China’s new re­li­gious reg­u­la­tions

The Myanmar Times - - News - GERDA WIELANDER news­room@mm­

THE Chi­nese Com­mu­nist gov­ern­ment has re­cently pub­lished a new set of reg­u­la­tions gov­ern­ing reli­gion. They have been widely met with fear over the pos­si­bil­ity that they may her­ald a fur­ther harsh clam­p­down on re­li­gious ac­tiv­ity in China, in par­tic­u­lar by Chris­tian groups. Are these fears jus­ti­fied?

The new reg­u­la­tions do not mark a new de­par­ture, but are an up­dated ver­sion of those brought out in 2005. These, in turn, were a con­tin­u­a­tion of the prin­ci­ples con­tained in the fa­mous Doc­u­ment 19, pub­lished in 1982, which set out the frame­work within which China would tol­er­ate re­li­gious ac­tiv­ity in an of­fi­cially athe­ist state. This balanc­ing act of ac­knowl­edg­ing the pres­ence of reli­gion while try­ing to con­trol its activities has locked the party, and China’s re­li­gious be­liev­ers, into a re­luc­tant em­brace. In 1982, when the coun­try emerged from the fierce re­li­gious re­pres­sion un­der the Cul­tural Rev­o­lu­tion, this em­brace felt warm and sur­pris­ing. In the so­cial and po­lit­i­cal re­al­i­ties more than three decades on, the em­brace feels in­creas­ingly tight and un­wel­come.

China of­fi­cially recog­nises five re­li­gions: Bud­dhism, Dao­ism, Is­lam, Catholi­cism and Protes­tantism. These five “of­fi­cial” re­li­gions are gov­erned by “pa­tri­otic” state bod­ies, which reg­u­late their activities. This reg­u­la­tion ranges from wor­ship sites, the pro­duc­tion of re­li­gious texts and para­pher­na­lia, to or­dain­ing clergy, con­trol­ling the ex­tent of their pros­e­lytis­ing and giv­ing the­o­log­i­cal di­rec­tion. All re­li­gious ac­tiv­ity out­side this realm – whether it be re­li­gions other than the five of­fi­cially recog­nised or ac­tiv­ity out­side the “pa­tri­otic” or­gan­i­sa­tions – is con­sid­ered un­law­ful. But in re­al­ity, reli­gion in China is di­verse, eclec­tic and dy­namic, and much of it goes on out­side the state’s em­brace.

Most of the re­cent changes in the reg­u­la­tions re­flect the gov­ern­ment’s adap­ta­tion to re­al­i­ties on the ground. Ref­er­ence to the gov­ern­ing of re­li­gious pub­li­ca­tions now in­cludes the in­ter­net, which has be­come the main medium for publishing re­li­gious in­for­ma­tion in the last decade. Re­li­gious schools have been added to the types of or­gan­i­sa­tions gov­erned by the reg­u­la­tions, re­flect­ing the gov­ern­ment’s recog­ni­tion of their ex­is­tence. The clear rules on ac­count­ing prac­tices and tax reg­u­la­tions show aware­ness of the change in the de­mo­graphic of re­li­gious be­liev­ers in China in the 21st cen­tury and the amount of funds now avail­able to some of them.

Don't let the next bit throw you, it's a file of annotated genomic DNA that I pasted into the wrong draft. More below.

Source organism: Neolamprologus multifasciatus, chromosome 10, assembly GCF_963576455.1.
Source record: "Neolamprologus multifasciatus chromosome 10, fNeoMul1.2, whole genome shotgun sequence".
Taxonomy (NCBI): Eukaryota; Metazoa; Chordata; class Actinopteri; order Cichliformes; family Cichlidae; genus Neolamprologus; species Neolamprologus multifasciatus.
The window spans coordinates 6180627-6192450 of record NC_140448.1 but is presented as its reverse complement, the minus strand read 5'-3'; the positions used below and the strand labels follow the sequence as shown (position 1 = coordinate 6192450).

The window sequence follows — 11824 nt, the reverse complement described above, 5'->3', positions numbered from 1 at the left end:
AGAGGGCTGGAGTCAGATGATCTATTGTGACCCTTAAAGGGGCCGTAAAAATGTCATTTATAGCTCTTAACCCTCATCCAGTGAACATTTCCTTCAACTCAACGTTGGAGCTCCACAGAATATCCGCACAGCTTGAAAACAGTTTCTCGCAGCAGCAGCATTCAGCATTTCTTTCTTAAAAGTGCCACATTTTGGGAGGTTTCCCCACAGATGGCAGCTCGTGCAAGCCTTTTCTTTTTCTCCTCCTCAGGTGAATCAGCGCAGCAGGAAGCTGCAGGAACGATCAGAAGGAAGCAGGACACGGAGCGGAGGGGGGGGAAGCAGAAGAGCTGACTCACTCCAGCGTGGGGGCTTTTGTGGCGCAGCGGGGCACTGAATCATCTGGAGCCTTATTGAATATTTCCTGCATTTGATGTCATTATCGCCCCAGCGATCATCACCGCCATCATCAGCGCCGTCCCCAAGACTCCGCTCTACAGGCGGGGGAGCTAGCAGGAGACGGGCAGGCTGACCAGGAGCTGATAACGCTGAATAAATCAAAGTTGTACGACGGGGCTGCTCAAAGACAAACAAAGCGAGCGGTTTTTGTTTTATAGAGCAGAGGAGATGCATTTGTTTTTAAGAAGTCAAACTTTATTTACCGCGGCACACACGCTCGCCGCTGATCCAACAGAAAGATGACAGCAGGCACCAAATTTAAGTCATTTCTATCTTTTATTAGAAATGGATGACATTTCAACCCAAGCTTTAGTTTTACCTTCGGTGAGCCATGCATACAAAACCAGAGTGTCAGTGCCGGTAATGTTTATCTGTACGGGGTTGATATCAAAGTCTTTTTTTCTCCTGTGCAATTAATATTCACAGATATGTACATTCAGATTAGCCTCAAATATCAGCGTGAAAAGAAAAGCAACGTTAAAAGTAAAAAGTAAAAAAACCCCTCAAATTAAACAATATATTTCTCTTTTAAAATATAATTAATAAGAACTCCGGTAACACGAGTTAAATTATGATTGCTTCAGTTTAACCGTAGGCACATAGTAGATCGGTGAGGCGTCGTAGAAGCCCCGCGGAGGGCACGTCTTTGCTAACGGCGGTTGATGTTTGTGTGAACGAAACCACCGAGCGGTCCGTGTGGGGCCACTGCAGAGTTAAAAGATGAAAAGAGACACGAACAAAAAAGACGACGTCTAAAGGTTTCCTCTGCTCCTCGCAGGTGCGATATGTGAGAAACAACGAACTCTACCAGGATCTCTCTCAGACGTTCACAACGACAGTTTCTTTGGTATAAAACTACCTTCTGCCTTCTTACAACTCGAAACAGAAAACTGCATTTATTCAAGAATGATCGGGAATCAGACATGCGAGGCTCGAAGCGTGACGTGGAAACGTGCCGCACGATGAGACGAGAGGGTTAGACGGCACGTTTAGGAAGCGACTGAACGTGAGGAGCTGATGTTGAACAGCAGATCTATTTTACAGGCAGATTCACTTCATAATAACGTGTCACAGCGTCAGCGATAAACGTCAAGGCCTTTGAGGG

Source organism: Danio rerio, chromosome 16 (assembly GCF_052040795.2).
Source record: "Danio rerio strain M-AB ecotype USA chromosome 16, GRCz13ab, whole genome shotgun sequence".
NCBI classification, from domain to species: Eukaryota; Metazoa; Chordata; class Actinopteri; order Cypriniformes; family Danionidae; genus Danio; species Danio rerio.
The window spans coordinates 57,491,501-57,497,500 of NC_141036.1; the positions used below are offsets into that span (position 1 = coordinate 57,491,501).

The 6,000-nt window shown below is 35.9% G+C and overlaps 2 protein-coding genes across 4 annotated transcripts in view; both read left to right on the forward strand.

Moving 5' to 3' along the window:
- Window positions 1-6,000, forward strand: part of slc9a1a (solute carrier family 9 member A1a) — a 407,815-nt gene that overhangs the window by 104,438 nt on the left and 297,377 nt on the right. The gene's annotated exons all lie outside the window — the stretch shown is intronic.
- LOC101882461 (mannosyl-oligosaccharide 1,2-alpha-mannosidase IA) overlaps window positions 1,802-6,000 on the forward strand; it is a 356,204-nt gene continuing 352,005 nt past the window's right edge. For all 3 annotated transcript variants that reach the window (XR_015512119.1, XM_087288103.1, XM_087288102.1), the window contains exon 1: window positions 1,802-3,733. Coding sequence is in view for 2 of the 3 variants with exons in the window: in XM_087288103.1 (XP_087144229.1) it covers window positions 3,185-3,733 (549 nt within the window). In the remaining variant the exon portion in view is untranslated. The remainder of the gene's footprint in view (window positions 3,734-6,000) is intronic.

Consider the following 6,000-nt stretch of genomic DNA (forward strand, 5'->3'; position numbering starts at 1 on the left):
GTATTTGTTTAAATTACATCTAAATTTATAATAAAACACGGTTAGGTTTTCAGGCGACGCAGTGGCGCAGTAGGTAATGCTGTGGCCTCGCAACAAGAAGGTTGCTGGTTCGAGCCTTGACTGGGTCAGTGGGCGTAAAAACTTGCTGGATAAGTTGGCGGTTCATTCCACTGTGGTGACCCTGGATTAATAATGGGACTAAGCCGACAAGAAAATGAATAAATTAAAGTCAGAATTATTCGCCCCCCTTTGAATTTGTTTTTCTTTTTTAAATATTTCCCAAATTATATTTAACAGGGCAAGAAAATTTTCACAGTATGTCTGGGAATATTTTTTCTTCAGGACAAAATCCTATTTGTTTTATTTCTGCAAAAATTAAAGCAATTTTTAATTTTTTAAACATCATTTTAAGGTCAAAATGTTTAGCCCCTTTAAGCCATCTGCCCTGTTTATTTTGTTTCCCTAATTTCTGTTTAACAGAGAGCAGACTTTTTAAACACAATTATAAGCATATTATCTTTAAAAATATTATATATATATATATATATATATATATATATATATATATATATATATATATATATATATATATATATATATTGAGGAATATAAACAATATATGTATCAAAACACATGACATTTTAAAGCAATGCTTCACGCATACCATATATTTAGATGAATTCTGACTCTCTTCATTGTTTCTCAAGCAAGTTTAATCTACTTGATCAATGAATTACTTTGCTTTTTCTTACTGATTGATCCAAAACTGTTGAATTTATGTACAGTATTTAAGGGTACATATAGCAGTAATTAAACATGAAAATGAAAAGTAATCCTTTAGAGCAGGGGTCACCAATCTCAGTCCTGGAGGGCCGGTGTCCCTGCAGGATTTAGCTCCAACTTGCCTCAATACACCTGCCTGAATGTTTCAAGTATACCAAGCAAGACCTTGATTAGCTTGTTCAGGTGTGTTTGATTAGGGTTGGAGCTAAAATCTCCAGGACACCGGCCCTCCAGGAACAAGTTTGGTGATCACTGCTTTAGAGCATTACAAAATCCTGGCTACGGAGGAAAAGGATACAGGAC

In some ar­ti­cles, one can de­tect the gov­ern­ment’s recog­ni­tion that its be­haviour is not al­ways con­ducive to achiev­ing its goal of marginal­is­ing and con­tain­ing re­li­gious groups. Clearer guide­lines of how to han­dle ap­pli­ca­tion pro­ce­dures for re­li­gious groups and sites may pro­vide a bet­ter frame­work for lo­cal ad­min­is­tra­tive bod­ies in their deal­ings with re­li­gious groups, which may avoid un­nec­es­sary fric­tion. And the “safe­guard­ing” of re­li­gious sites from ex­ces­sive com­mer­cial­i­sa­tion shows some de­gree of re­spect for the spir­i­tual na­ture of tem­ples and other sig­nif­i­cant lo­cales.

The new reg­u­la­tions now al­low re­li­gious groups to set up char­i­ta­ble ven­tures, which marks a de­par­ture from pre­vi­ous prac­tice when all char­i­ta­ble activities had to be chan­nelled through es­tab­lished sec­u­lar or­gan­i­sa­tions. This is partly a recog­ni­tion of the sta­tus quo, and partly a way of bring­ing re­li­gious char­i­ta­ble projects di­rectly within the re­mit of China’s new Char­ity Law, adopted in March 2016. But while the new Char­ity Law al­lows for the le­gal ex­is­tence of un­reg­is­tered so­cial or­gan­i­sa­tions, no such de­vel­op­ments are in sight for re­li­gious groups where every­thing out­side the reg­is­tered realm re­mains un­law­ful. In­deed, sev­eral of the ar­ti­cles in the amended reg­u­la­tions seem in­tended to make it harder for pri­vate gath­er­ings of a re­li­gious na­ture.

Pre­dom­i­nantly, the new reg­u­la­tions gov­ern­ing reli­gion are a fur­ther ex­am­ple of the way China’s “con­troloc­racy”, as Stein Rin­gen terms it, has been assert­ing its grip over ev­ery as­pect of Chi­nese so­ci­ety since Xi Jin­ping’s rise to power.

So far Protes­tant Chris­tian groups have pro­vided the most com­ment on the new reg­u­la­tions. These groups feel that much of the new reg­u­la­tions is in­tended to fur­ther cur­tail the many un­reg­is­tered churches in China. They come in the wake of a wave of church de­mo­li­tions and the re­moval of steeples and crosses from church build­ings as well as a harsh crack­down on “rights lawyers”, a dis­pro­por­tion­ate amount of whom are Chris­tians. Some see the activities of Chi­nese Chris­tians – more than those of any other re­li­gious group – as a test case for China’s civil so­ci­ety. They will not be en­cour­aged by this new set of reg­u­la­tions.

How­ever, whether these reg­u­la­tions will mean any real change on the ground, de­pends mostly on how they are im­ple­mented. This will con­tinue to vary, and re­li­gious groups will con­tinue to find a way to adapt to the new sit­u­a­tion. What is cer­tain is that the tighter em­brace will not re­sult in more love for the Party.

– Pol­icy Fo­rum

Gerda Wielander is an as­so­ci­ate pro­fes­sor in Chi­nese and head of Mod­ern Lan­guages and Cul­tures at the Uni­ver­sity of West­min­ster, Lon­don.

Photo: EPA

A wor­ship­per prays at the Jin­gan Bud­dhist Tem­ple in Shang­hai, China, on Septem­ber 10.

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